We’re working in a brand new normal, and we all have to get the experience right.
At Qualtrics, to limit the spread COVID-19, they have implemented Mandatory Work from Home across our 25 global offices. They did it to preserve the safety of their workforce while still assuring Qualtrics provides the same level of functionality and support their 12,000 customers expect.
This is the first time many employees are consistently working from home, and we knew that there would be experience gaps as they navigate this new terrain. Do they feel safe and supported? Do they have everything they need?
Do they know how to do important work without face-to-face interactions? And most importantly, is the company acting on their concerns?
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Here’s what we’ve learned from our own employees about how to operate with a suddenly remote workforce:
1. Empathy First
Many of our employees are now suddenly working from home for the first time. That would be daunting in the best of times, but there’s an added layer of stress as people worry about their own health, the safety of their loved ones, and potential complications from closed schools and limited services.
In that environment, company leaders have to make sure employees feel supported, cared for, and safe. Questions about and demands for productivity should wait.
Regional leaders share more specific guidance directly with their teams to address local concerns.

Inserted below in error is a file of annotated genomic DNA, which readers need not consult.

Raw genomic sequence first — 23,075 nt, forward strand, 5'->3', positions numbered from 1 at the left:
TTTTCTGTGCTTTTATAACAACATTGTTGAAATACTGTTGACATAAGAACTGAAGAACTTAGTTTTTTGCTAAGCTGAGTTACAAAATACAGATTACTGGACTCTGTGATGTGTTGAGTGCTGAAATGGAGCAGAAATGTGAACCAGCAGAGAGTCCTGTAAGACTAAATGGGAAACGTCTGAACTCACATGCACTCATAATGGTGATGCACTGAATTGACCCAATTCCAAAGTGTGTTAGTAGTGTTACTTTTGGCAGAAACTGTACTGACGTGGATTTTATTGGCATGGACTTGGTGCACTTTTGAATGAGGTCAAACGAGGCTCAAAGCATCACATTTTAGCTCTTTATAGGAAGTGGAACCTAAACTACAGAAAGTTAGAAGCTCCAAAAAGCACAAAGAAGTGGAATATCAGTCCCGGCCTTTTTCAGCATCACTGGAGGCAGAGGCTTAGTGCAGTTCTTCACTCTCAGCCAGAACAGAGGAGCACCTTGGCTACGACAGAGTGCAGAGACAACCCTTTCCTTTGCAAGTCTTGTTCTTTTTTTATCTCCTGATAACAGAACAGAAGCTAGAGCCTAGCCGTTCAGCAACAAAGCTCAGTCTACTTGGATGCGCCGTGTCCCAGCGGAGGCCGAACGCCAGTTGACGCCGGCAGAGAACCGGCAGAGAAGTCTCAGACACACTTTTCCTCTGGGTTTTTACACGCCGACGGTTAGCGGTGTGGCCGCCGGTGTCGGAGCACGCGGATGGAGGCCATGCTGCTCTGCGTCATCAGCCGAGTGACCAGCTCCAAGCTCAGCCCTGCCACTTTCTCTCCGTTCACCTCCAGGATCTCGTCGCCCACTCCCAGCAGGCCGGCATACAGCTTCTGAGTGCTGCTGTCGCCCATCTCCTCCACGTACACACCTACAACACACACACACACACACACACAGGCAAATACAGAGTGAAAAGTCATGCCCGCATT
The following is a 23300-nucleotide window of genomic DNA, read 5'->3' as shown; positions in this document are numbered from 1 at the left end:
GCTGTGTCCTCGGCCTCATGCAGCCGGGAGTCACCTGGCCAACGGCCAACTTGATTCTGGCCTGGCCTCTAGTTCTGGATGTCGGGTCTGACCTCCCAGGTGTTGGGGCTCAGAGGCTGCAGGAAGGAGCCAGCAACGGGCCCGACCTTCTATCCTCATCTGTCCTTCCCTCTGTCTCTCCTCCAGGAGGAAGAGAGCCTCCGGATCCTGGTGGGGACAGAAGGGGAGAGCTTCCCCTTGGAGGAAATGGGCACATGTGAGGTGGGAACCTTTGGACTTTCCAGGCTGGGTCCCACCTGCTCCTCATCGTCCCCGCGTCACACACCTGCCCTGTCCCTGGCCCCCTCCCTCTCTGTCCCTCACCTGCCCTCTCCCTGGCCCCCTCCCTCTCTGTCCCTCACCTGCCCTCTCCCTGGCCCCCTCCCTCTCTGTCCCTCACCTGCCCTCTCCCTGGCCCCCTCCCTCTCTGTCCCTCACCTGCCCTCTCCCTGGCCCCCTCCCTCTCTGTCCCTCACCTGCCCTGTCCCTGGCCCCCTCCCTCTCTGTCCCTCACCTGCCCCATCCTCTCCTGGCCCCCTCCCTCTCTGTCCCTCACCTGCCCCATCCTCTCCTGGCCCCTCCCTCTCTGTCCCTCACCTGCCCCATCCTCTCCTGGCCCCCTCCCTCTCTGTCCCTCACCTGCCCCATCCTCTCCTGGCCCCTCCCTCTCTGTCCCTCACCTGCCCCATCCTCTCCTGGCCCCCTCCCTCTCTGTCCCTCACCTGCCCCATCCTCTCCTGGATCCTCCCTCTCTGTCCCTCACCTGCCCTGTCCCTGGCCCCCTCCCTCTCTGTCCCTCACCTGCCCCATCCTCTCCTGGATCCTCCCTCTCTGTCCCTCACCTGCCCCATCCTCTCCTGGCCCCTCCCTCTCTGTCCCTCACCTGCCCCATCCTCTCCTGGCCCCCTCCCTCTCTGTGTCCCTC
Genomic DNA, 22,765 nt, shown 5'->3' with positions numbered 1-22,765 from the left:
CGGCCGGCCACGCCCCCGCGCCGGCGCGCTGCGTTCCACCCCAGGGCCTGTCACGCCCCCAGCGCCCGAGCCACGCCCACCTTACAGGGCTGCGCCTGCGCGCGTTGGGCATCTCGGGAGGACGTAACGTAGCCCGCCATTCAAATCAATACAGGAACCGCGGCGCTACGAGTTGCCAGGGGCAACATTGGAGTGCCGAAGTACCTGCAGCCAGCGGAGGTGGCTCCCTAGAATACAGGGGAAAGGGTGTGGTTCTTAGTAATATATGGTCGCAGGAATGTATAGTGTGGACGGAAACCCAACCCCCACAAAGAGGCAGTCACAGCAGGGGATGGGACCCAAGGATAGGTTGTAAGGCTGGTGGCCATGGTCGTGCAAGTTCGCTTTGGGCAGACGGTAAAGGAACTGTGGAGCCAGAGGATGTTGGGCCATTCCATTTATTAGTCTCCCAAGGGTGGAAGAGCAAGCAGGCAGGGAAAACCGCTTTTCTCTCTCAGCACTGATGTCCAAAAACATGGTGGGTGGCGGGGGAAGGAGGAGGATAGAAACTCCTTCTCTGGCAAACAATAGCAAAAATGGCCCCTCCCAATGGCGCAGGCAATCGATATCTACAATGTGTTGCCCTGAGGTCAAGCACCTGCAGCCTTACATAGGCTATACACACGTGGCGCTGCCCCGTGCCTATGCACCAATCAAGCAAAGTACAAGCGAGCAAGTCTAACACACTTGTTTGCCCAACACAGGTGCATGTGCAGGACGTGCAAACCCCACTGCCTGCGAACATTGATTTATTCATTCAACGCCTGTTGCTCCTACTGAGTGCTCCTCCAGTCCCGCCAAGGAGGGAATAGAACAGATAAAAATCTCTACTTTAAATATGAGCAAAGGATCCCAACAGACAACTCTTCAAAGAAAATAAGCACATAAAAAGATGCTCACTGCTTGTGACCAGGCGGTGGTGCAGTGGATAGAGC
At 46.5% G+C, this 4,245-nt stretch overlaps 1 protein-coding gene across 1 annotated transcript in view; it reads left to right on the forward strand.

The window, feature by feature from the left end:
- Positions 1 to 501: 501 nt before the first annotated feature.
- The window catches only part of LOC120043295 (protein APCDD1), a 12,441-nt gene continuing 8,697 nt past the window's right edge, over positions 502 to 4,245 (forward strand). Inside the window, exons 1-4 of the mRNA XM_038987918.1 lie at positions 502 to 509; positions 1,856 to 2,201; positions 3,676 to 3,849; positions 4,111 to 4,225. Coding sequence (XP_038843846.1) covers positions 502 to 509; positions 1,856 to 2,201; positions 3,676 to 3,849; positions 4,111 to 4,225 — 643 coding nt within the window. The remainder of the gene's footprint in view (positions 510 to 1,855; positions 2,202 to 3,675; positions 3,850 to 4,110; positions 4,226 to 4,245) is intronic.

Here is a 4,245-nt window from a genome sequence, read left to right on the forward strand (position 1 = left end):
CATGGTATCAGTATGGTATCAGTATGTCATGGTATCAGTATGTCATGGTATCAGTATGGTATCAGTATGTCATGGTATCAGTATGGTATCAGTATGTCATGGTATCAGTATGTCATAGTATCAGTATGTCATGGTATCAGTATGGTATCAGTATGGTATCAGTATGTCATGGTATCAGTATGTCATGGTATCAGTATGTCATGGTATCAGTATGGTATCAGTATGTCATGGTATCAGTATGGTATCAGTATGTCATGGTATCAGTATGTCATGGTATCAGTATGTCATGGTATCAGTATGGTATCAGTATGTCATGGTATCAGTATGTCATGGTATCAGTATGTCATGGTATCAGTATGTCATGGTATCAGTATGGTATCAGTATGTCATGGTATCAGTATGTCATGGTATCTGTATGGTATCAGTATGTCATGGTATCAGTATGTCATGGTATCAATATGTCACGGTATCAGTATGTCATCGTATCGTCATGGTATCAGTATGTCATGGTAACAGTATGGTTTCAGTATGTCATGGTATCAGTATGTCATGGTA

2. Stay in Touch across the Company
If teams need to work from home, leaders need to know about any access or service issues employees may encounter.
Leaders should be able to quickly and easily get feedback from the entire workforce about their current location and their recent and future whereabouts. These responses play a critical role in employee safety.
Since we began asking about their needs, we have learned that different teams have very different awareness of what we’re doing, and teams also differ in their confidence about what to do next. Knowing where we have uncertainty allows us to communicate better and work with the teams that need the most help.
3. Local Responsibility
One note from a senior leader cannot set the tone for every team. Individual managers have to lead. There is a published template to each manager asking them to articulate their own plans for: digital connectivity, team planning and prioritization, and testing their capabilities.
A written document for each team forces managers to think through the right way to get work done while still supporting the changing needs of a newly remote team.
4. Daily Contact
One element of every manager’s plan is communication. Team interaction and collaboration is essential to maintaining morale and productivity across locations.
A morning huddle by video conference is an ideal check-in, especially for teams that are new to working from home. The format gives managers a personal opportunity to gauge team members’ well being, as well as a daily check on the team’s overall pulse.
Some additional ways managers are staying in constant contact:
- Scheduling multiple weekly 1-on-1 check-ins
- Sharing mobile phone numbers and encouraging teams to use the phone
- Recording check-ins and tasks in writing, using Slack or another collaboration tool
- Setting work standard hours for each team member’s time zone
- Using a persistent video chat room for people to drop in with team members
This is a brand new normal for most of our team, and experience management is helping us get it right.